23. As would be clear, the Enquiry Officer had recorded a finding of fact that the action on the part of the Appellant was willful and with mala fide intention to perpetrate the fraud on the Respondent (LIC) for wrongful personal gains.

24. Though, this report was set aside by the Tribunal but the Division Bench set aside the award of the Tribunal and upheld the dismissal order. It is for this reason, the report of the Enquiry Officer can now be looked into. Though, learned Counsel for the Appellant made sincere attempt to attack to challenge the departmental proceedings but we find no merit in the same.

25. We find that the principle of natural justice was fully observed in departmental proceedings wherein the Appellant throughout participated. We have not been able to notice any kind of prejudice having been caused to the Appellant while participating in the Enquiry proceedings. That apart, despite the Appellant virtually admitting the charges, the Respondent had also adduced the evidence before the Enquiry officer and then before the Tribunal to prove the charges independently, which found acceptance to the Division Bench and, in our opinion, rightly.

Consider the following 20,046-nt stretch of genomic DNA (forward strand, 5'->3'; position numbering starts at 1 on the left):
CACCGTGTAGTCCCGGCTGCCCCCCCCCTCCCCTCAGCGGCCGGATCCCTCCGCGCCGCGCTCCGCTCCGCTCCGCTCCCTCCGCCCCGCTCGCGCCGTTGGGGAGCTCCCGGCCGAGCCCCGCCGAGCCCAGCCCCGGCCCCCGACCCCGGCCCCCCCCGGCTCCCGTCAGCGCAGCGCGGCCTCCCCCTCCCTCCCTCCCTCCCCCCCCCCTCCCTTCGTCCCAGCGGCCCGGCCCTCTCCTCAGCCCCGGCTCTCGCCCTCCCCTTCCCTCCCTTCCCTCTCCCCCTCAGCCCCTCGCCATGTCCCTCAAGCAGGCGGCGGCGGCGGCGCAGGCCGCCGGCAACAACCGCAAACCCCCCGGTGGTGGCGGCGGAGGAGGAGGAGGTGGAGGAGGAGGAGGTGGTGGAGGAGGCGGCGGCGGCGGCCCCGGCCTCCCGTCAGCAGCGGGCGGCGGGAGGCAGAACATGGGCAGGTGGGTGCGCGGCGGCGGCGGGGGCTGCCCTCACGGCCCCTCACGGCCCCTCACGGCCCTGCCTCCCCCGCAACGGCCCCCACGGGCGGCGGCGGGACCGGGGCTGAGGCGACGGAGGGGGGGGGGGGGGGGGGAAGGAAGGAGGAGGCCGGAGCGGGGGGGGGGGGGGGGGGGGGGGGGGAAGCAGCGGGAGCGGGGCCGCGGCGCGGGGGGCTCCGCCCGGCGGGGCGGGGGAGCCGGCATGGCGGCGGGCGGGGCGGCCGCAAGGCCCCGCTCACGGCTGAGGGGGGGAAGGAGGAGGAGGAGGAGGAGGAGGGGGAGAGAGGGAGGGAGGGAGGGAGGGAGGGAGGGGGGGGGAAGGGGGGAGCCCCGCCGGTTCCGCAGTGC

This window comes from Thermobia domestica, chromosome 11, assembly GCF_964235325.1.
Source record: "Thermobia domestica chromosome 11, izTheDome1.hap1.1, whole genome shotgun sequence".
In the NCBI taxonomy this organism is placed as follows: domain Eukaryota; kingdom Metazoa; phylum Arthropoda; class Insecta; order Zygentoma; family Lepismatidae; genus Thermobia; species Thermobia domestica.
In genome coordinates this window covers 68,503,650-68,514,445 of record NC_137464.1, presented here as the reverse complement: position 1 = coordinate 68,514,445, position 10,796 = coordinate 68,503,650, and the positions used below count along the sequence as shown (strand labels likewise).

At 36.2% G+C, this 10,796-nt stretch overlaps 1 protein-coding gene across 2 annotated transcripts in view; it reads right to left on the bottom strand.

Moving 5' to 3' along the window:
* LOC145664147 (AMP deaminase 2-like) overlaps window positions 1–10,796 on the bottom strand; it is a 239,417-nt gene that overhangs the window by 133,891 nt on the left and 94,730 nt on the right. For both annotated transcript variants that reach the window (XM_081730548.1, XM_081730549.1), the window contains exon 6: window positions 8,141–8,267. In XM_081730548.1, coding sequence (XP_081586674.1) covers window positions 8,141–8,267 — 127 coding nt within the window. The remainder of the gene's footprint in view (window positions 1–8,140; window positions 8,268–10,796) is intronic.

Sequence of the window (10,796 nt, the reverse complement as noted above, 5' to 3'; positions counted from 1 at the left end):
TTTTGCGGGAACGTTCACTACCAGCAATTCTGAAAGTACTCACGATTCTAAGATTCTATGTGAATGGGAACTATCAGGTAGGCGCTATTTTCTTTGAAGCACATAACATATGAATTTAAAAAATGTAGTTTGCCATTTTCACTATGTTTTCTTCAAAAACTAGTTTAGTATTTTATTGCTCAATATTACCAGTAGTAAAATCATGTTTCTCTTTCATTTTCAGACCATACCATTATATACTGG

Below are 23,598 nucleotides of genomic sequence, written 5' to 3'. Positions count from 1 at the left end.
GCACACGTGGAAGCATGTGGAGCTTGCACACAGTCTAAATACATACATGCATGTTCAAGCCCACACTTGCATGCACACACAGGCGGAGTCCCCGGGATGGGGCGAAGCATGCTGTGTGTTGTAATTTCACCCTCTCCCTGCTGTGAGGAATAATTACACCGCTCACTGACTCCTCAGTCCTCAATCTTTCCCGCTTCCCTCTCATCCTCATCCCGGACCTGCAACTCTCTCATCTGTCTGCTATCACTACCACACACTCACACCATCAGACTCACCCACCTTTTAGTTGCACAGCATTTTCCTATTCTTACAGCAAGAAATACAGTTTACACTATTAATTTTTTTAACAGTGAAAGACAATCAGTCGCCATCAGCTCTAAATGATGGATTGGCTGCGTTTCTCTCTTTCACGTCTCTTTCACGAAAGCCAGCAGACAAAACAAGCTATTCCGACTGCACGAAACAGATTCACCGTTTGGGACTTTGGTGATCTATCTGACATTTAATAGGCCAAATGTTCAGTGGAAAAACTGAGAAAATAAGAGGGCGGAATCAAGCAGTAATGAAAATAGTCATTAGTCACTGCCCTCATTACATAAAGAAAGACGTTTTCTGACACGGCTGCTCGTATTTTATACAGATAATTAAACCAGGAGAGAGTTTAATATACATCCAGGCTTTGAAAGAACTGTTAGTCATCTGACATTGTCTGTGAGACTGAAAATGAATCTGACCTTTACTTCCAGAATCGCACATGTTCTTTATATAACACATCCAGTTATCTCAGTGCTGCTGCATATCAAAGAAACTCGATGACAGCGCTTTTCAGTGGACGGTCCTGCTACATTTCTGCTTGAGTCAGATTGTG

26. In our opinion, keeping in view the three reasons set out above coupled with the findings of the Enquiry Officer, which Division Bench has rightly upheld, we have no hesitation in holding that the charges against the Appellant were proved not only on the strength of the admission of the Appellant in his reply but also independently with the aid of the evidence led by the LIC (Respondent No. 1) before the Enquiry Officer and later before the Industrial Tribunal.

27. An employee, in discharge of his duties, is required to exercise higher standard of honesty and integrity. In a case where he deals with the money of the depositors and customers, it is all the more necessary for him to be more cautious in his duties because he deals with the money transactions for and on behalf of his employer. Every such employee/officer is, therefore, required to take all possible steps to protect the interest of his employer. He must, therefore, discharge his duties with utmost sense of integrity, honesty, devotion and diligence and must ensure that he does nothing, which is unbecoming of an employee/officer. Indeed, good conduct and discipline are inseparable from the functioning of every employee/officer of any Institution and more when the institution deals with money of the customers. Any dereliction in discharge of duties whether by way of negligence or with deliberate intention or with casualness constitutes misconduct on the part of such employee/officer. (See some observations in Damoh Panna Sagar Rural Regional Bank and Anr. v. Munna Lal Jain,   MANU/SC/1081/2004 : (2005) 10 SCC 84).